The body is perpetually subject to a range of competing personal, political, social and technological concerns. The ways in which these complex issues impact the female body are pulled together in video works by Ericka Beckman and Marianna Simnett across two separate solo exhibitions at FACT, Liverpool.
On the ground floor, Beckman’s Cinderella (1986) and Hiatus (1999/2015), a single and dual-channel projection respectively, deploy an unmistakably 1980s aesthetic to interrogate female identities and responsibilities through the language of early video game technologies. “I have broken apart the story and set it as a mechanical game,” Beckman explained in 1984, “with a series of repetitions where Cinderella is projected back and forth like a ping-pong ball between the hearth and the castle. She never succeeds in satisfying the requirements of ‘the ‘Cinderella Game.’”
Hiatus, meanwhile, takes the technologies and the rules of ‘the game’ we play one step further. Here, within a VR role play situation, an all-American avatar named Wanda is subjected to the power grabs and desires of various male caricatures. Both works, through non-linear narratives, song, low-fi props and motifs recalling fairy tale and film, explore systems that serve to control and entrap.
Upstairs, Simnett’s work complicates these narratives by introducing specific questions of adolescence, sexuality, disease and beauty into the mix. Two adjacent films The Udder (2014) and Blood (2015), feature the same actress/character, a young girl called Isabel, who attempts to navigate these issues affecting the/her body. The highly painful infection, mastitis, experienced by dairy cows and breastfeeding mothers alike, is circled in The Udder. The narrative interlaces family and gender politics, and the anxieties experienced by a little girl on the verge of womanhood, with the technologised processes of dairy farming and hygiene maintenance. In Simnett’s fable, animal and human bodies become confused: fingers, noses, nipples, teats and the phallus are conflated. Bodily desires and priorities compete. The message that arises, like so many moralistic fairy tales from the Brothers Grimm to contemporary tabloids, is that chastity ensures that the (female) body remains healthy and whole.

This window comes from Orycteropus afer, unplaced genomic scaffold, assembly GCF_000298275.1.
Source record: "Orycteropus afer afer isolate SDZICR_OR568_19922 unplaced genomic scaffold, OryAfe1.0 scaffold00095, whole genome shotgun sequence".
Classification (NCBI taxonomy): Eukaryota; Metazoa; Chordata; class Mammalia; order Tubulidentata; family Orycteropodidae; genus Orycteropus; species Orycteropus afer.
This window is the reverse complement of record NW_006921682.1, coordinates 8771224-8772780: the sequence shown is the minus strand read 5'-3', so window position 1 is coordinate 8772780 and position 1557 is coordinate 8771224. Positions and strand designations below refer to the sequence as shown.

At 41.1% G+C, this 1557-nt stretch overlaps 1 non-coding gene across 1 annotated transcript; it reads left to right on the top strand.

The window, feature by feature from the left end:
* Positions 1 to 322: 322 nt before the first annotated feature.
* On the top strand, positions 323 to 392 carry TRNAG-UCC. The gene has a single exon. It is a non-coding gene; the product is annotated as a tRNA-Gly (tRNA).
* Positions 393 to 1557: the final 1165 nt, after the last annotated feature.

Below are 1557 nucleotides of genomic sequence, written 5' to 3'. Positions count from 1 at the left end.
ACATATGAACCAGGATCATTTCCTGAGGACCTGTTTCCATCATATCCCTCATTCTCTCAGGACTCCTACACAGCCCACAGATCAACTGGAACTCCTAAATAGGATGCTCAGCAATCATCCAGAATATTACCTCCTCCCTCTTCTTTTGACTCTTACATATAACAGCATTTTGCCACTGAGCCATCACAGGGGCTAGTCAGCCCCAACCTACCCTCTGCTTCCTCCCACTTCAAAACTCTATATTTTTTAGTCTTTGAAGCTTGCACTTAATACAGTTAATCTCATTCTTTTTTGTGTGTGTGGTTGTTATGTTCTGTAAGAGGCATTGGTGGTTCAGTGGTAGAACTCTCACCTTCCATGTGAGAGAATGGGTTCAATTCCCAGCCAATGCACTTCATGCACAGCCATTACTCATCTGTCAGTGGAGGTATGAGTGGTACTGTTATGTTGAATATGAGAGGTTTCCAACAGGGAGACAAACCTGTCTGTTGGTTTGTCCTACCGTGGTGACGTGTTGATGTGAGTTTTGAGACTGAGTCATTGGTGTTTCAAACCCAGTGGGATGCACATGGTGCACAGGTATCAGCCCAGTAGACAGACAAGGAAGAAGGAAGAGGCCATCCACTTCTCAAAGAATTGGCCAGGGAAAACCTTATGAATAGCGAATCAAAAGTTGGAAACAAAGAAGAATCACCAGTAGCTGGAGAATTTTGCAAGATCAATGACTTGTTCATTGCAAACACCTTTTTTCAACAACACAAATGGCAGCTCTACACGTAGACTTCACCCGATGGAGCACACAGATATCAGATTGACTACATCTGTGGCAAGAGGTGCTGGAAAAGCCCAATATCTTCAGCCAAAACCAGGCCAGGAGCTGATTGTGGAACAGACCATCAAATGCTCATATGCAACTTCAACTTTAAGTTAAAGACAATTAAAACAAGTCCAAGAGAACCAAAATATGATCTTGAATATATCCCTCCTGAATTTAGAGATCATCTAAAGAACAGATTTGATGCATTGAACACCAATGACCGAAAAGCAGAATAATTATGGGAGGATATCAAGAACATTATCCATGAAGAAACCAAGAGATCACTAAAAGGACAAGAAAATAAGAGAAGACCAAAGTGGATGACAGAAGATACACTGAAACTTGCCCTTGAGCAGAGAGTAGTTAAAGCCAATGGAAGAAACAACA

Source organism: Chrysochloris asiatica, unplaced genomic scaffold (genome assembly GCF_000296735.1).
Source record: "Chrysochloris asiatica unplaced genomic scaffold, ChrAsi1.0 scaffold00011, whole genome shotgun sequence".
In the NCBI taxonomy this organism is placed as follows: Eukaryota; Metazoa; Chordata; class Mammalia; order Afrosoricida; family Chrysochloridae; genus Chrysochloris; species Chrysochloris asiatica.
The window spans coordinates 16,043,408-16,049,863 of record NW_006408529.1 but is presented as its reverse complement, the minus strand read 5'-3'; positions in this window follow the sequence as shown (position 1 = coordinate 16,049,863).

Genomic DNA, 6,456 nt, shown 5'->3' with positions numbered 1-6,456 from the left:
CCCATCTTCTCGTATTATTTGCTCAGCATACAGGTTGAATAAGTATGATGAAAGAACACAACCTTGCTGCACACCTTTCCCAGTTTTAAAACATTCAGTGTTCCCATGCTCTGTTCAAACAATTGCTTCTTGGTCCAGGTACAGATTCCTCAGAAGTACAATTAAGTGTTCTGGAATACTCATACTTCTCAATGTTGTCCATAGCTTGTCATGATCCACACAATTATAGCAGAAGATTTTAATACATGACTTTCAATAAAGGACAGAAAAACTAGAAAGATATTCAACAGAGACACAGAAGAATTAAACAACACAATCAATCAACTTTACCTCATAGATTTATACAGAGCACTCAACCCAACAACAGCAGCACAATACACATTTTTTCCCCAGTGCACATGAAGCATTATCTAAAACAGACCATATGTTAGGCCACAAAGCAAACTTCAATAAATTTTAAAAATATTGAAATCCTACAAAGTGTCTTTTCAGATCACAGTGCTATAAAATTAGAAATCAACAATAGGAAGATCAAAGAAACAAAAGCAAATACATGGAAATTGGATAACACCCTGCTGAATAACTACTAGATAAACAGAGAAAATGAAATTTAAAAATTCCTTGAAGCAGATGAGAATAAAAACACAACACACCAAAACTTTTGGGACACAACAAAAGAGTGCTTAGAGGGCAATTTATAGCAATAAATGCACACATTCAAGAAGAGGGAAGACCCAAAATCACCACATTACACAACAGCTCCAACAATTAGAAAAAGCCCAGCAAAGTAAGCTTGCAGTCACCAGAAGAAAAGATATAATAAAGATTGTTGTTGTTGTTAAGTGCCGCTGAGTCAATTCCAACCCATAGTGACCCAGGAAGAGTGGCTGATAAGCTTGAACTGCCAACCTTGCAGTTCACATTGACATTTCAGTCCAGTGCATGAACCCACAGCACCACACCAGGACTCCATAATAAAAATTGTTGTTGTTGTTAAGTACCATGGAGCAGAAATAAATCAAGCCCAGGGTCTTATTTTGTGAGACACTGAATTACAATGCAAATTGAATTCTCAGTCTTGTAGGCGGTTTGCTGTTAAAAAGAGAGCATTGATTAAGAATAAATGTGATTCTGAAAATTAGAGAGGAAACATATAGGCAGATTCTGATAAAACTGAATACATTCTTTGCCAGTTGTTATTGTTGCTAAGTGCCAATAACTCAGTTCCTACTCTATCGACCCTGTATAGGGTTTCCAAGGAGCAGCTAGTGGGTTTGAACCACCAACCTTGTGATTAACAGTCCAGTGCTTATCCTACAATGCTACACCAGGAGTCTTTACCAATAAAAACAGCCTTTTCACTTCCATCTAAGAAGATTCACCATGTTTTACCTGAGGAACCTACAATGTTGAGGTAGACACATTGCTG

“A woman is a sack made to endure,” we are warned, in Simnett’s companion piece, Blood. It depicts scenes from the life of an Albanian sworn virgin who has taken a vow of chastity so that within the rigidity of the patriarchal system she might live as a man. The penalty for breaking the oath is blood. Isabel’s encounters are paralleled with her experiences before and in the hallucinogenic aftermath of the removal of bones from her nose – nasal surgery was a Freudian ‘cure’ for female hysteria and menstrual complications. In Blood, the fluid nature of gender is foregrounded; questions of bodily autonomy, choice and power are posed.
Positioned next door is Simnett’s intense light and sound installation Faint with Light (2016), in which the artist repeatedly makes herself hyperventilate. The work reclaims the female body/breath, referencing the endurance of performance art but also a family tale in which her grandfather escaped a Holocaust firing squad because he fell unconscious. To a degree, this sums up Simnett’s work. Like Beckman’s it is aesthetically compelling, but Simnett’s keen visceral impact upon the body of the viewer makes her work all the more powerful.
Commissioned and published by Photomonitor, 19 June 2019.
Ericka Beckman and Marianna Simnett
29 March – 16 June 2019